Seminole residents continue rebuilding one year after Hurricane Ian floods

Ian brought heavy flooding to homes along Lake Harney in 2022

GENEVA, Fla. – The amount of water on Whitcomb Drive was unbelievable when Hurricane Ian hit, and it kept rising for days after the storm, flooding homes along Lake Harney.

News 6 first spoke to John Carter last September when he took our crew by boat to tour his neighborhood. It was the only way to access his home in Geneva for months.

Carter met with News 6 again Thursday to see how he’s doing now that a year has passed. He said it still feels surreal.

“That year went by pretty fast,” Carter said. “I still have a lot to do.”

Now, Carter’s beloved 1950s fish camp is waiting to be demolished. It’s been a year of phone calls, insurance claims and forms.

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“Filling out forms online with FEMA, the county, the billing department, permitting,” Carter said. “If I could just work, it would be nice, but having to do all of the other minutiae.”

Carter is a veteran and airline pilot. He’s spent the last year flying while trying to spend time rebuilding his home.

Water from Lake Harney surrounded his home and eventually flooded it last year. He recalls standing in waist-deep water in his yard.

“I was able to boat right up to the kitchen door,” Carter said.

He opened his doors for News 6 once again to show off the inside of his home. He’s worked to clear out what he can, but there is much more that needs to be done.

Every family on Whitcomb Drive has their own level of destruction, demolition and recovery. Some homes still have blue tarps on their roofs.

Families are living in trailers in their driveways, though other homes have been rebuilt — hopefully better.

Seminole County’s head of Emergency Management Alan Harris spoke to News 6 about the recovery efforts still underway.

“Holistically, I’d say we are pretty back to normal, but if you live along any tributary, any waterway, you still have a way to go,” Harris said.

Harris said the flooding from Hurricane Ian broke every single record from 2008.

“One of the gauges did read 26 inches,” Harris said. “There is nowhere to put 26 inches of rain.”

Some homes still have mold inside them in the county. There are also still trees down and sediment that needs to be cleared from creeks. The county has done some of that work, but it takes time.

“The amount of unmet needs that we have in the community, they have received some assistance, but the assistance doesn’t actually pay for what’s going on,” said Harris. “You know, they can get first and last month’s rent, but if they have to move out of the place that is very affordable, trying to find a new place, it’s hard because rent is so high right now. Affordable housing is an issue. So there’s a lot of issues going on.”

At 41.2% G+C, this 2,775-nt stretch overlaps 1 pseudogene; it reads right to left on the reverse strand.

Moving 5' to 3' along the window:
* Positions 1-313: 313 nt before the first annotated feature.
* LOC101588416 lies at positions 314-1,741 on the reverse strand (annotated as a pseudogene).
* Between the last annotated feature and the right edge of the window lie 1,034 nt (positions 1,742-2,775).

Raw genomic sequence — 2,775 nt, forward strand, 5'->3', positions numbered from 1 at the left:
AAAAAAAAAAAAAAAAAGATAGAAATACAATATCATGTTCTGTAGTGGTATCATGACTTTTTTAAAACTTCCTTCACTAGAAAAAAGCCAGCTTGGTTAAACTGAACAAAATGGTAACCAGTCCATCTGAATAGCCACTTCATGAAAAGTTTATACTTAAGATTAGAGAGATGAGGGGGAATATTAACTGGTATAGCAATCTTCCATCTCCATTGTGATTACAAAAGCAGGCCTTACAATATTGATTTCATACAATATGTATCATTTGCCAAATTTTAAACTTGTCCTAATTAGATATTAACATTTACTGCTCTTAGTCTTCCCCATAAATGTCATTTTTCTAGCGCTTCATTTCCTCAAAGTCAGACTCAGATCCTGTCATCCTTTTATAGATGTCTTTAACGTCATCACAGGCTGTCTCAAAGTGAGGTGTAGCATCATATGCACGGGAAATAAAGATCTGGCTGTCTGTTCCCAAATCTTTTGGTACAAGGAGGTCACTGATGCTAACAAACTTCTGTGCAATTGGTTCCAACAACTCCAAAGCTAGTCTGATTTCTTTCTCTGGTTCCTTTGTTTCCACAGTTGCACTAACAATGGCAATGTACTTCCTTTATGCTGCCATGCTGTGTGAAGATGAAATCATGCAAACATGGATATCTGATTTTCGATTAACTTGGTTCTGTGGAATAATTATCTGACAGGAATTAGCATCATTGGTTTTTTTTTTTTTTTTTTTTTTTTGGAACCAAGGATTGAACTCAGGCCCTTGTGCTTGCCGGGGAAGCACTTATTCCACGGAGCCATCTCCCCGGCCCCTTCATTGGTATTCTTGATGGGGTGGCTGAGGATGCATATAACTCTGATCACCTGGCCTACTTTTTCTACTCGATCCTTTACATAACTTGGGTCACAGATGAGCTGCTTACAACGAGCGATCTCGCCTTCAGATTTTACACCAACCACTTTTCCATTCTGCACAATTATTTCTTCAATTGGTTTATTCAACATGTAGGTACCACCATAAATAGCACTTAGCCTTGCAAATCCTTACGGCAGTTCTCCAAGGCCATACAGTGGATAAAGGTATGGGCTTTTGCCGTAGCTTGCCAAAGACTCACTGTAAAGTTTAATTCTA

There is also a lot of progress. Seminole County is working on mitigation efforts, including fixing and enhancing stormwater systems and raising homes out of the flood plain.

“Elevation of homes is in the works right now through some FEMA grants. There are some elevations of homes that have already started to take place using small business loans. Buyouts too,” Harris explained.

Carter plans to apply for assistance to build a new house in the same spot and get out of the trailer he’s currently living in.

“I have an opportunity to just build new out of the flood plain, where a lot of these other people are rebuilding in their current location, and there is the remote possibility that they’re going to flood again,” Carter said.

With this year’s hurricane season underway, county officials said they do have concerns about what would happen if a storm came this way.

“Individuals would still be in FEMA trailers, RVs. People would still not be in such great condition as far as roof repairs and things like that,” Harris said. “Thankfully, we have not been hit by a hurricane this year, but if we did get hit, all of that would be exacerbated even more.”

Carter had hoped his home would be rebuilt by now, but he says it is a slow process. Despite the time and belongings he has lost, Carter still has a positive attitude.

“I’ve lived through my share of adversity, and you just can’t live life being a grump,” Carter said.

He added that this land is his forever home, and he’s determined to make it work.

“The river comes and goes, and it’s a natural thing. I think I am prepared to let it do so,” Carter said. “In my particular case, the hurricane kind of did me a favor. Sure, I lost things along the way, but I think in the overall scheme of things in the long term, it’s probably going to be something that improves my life.”

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About the Author:

Catherine, born and raised in Central Florida, joined News 6 in April 2022.